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A few days ago, Jason Kipnis got his first major-league hit in grand fashion—a game-winning RBI single. I posed this question on Twitter: What is the best first hit ever? I got a few responses, including Will Clark, Jason Heyward, and Adam Wainwright, all players whose first major-league hit was a home run.  But just going by memory of the event isn’t good enough for me. What if we look at Win Probability Added (WPA) instead? At Baseball-Reference, WPA is defined as “given average teams, this is the change in probability of the eventual winner winning the game from the start of this play to the end of the play.”

Unfortunately, the database only goes back to 1950, so this list will include only first hits recorded since then. I figured that a greatest first hit would have to be a game-ending hit, of which there have been only 20 since 1950. One of these 20 hits (Dan Ardell in 1961) resulted in a force-out, with Ardell’s Angels losing the game. Among the 19 remaining game-winning hits, the average WPA is 0.39. There are four home runs, three doubles, and 12 singles. I will count down the top four, as there are four players tied for fifth place.

4. Gary Pettis—10/3/1982, Angels 7, Rangers 6, WPA: 0.42

Considering the way this game began, it was very unlikely that the Angels would need a hero in the bottom of the ninth inning, as they jumped out to a 5-0 lead in the first and added an insurance run in the fourth. However, the Rangers came back to tie the game at six. Pettis, who came in to pinch run for Fred Lynn in the first inning, proceeded to blast a home run off of Danny Darwin to win the game with one out in the ninth. Pettis would go on to accumulate only 21 home runs in over 4,000 career plate appearances.

3. Billy Parker—9/9/1971, Angels 3, Brewers 2, WPA: 0.47

Unlike the Pettis game, this one was very close most of the way through. The two teams traded zeros until the Brewers scored runs in the seventh and eighth innings. With one out in the ninth and the Angels down by two, Mickey Rivers hit a two-run triple. The Brewers then intentionally walked two batters to load the bases and got Tony Gonzalez to ground into an inning-ending double play. The game continued until there were two outs in the bottom of the twelfth, when Parker went yard off Floyd Weaver. Parker did not last very long in the major leagues, playing in only three partial seasons. He hit just two more home runs in his career.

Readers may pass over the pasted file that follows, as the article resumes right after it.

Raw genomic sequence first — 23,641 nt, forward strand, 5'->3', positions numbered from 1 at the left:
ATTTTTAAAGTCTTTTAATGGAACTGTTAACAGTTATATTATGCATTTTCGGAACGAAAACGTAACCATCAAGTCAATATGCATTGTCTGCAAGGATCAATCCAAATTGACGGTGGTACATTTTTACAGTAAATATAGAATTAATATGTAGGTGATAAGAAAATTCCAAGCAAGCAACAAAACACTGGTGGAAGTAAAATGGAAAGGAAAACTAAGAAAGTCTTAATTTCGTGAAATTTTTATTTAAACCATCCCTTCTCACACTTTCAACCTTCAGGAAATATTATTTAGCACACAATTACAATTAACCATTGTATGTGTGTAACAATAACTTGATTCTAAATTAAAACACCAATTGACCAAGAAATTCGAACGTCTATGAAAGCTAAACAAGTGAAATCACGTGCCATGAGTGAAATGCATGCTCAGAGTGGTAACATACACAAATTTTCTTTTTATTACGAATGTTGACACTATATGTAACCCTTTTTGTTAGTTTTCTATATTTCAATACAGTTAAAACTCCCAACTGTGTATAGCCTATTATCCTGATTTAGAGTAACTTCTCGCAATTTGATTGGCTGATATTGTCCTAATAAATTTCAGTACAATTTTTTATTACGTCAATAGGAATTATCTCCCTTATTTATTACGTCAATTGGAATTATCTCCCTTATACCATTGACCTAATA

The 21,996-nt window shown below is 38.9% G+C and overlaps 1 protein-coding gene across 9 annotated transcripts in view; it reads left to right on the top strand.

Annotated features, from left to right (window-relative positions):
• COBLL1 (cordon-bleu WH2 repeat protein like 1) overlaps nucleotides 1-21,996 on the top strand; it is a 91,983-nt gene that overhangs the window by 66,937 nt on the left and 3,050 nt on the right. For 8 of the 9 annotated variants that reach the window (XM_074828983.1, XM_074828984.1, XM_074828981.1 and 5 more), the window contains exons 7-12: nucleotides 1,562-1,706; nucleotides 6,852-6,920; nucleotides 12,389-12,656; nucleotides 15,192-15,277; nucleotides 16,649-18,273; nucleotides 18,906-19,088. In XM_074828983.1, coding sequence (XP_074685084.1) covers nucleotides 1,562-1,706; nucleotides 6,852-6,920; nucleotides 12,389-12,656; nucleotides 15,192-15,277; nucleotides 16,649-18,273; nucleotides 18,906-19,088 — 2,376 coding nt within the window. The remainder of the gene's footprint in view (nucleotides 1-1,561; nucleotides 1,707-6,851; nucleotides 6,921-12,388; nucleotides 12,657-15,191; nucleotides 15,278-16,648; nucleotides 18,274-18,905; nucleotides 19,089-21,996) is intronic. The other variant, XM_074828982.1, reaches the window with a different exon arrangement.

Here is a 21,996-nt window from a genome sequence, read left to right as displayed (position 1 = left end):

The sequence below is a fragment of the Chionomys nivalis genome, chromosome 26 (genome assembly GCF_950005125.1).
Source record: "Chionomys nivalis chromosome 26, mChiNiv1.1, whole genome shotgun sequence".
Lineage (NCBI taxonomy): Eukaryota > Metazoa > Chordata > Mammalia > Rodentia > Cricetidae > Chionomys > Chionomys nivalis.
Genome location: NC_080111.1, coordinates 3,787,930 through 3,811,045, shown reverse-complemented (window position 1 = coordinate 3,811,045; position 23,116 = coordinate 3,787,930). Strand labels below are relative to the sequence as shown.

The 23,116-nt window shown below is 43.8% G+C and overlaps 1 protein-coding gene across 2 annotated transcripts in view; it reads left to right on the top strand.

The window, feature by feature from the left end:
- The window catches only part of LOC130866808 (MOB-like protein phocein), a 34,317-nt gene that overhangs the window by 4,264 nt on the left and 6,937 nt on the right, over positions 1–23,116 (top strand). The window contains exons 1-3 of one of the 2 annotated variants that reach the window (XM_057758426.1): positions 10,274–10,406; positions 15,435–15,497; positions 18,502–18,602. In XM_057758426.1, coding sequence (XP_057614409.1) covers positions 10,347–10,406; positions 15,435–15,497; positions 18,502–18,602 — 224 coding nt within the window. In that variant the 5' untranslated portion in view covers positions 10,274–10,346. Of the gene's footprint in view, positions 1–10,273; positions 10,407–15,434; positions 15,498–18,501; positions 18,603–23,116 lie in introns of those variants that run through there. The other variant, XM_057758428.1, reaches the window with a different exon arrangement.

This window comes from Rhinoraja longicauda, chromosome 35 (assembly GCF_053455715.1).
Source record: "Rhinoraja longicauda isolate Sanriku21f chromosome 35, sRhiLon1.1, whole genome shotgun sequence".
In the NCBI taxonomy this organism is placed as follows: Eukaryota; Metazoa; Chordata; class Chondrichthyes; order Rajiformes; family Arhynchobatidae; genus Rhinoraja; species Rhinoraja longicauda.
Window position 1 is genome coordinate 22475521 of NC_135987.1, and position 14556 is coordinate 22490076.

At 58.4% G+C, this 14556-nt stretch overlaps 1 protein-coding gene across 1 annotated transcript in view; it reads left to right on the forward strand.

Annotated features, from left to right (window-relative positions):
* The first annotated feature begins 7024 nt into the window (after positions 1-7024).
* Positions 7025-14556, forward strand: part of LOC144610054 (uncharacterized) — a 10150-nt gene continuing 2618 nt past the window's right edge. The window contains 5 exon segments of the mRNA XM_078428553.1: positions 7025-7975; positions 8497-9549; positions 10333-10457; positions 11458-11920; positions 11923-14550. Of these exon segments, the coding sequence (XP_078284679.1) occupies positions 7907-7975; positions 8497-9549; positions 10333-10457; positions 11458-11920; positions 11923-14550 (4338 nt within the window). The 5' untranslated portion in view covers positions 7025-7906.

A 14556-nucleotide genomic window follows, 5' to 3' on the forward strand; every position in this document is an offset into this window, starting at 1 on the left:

2. Keith Lampard—9/19/1969, Astros 3, Reds 2, WPA: 0.81

Lampard’s first hit came while his team was losing the game 2-1. Reds closer Wayne Granger, who would place 15th in the MVP voting that year, came in looking to shut the door. The inning began with a Jesus Alou ground out, followed by a Jimmy Wynn walk. Then, Lampard turned out the lights with a moonshot to win the game. This was the only home run in Lampard’s career, which spanned two seasons and 62 games.

1. Dave Roberts—9/6/1962, Colts 4, Pirates 3, WPA: 0.84

The top hit on this list is also the only non-home run. The Colts entered the bottom of the ninth down 3-1, needing a rally to have a chance to win the game. Johnny Temple led off the inning with a double, and Norm Larker followed with a walk. Then, Jim Pendleton singled, loading the bases with no outs. Bob Aspromonte hit a sacrifice fly, and Hal Smith hit a regular fly, leaving the Colts behind 3-2 with two outs in the bottom of the ninth. Dave Roberts, a 29-year old rookie in only his second major-league game, proceeded to lace a double, scoring two runs and winning the game. The WPA of this one event was greater than his entire career WPA of -0.09. He played parts of three seasons and hit eight career doubles.

So there you have it: the greatest first hit in major league history (since 1950) goes to Dave Roberts, a player with 221 plate appearances and a career WARP of -0.3. First impressions can be misleading.

Anyone remember any other particularly clutch first hits?

Thanks to Dan Turkenkopf for research assistance.

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I'm surprised there's no mention of Brandon Crawford's grand slam off of Shaun Marcum from earlier this year. At the time the Giants were losing 1-3 in the top of the 7th.
Good call. I knew that by looking at only game-ending hits I would miss something. His is worth 0.37 WPA, according to baseball-reference.
It wasn't particularly clutch, but I'll always remember being there to witness Daniel Nava's first hit for the Red Sox, a grand slam on 6/12/10 that put the Sox up for good over the Phillies.
What about Marcus Thames' homer off of Randy Johnson on June 10, 2002 in a rematch of the previous years' historic World Series? I'm not sure how to measure WPA, but it was a two-run shot and the margin of victory in the game was... two runs.
I just go to the box score for the game on baseball-reference and find the wWPA next to the play. Here's the link:

For that play, the wWPA is only .14, because it made the score 2-0 in the bottom of the third. Even though it ended up being a big two runs, at that point it didn't mean much to the game since plenty of teams come back from a 2-0 deficit in the third.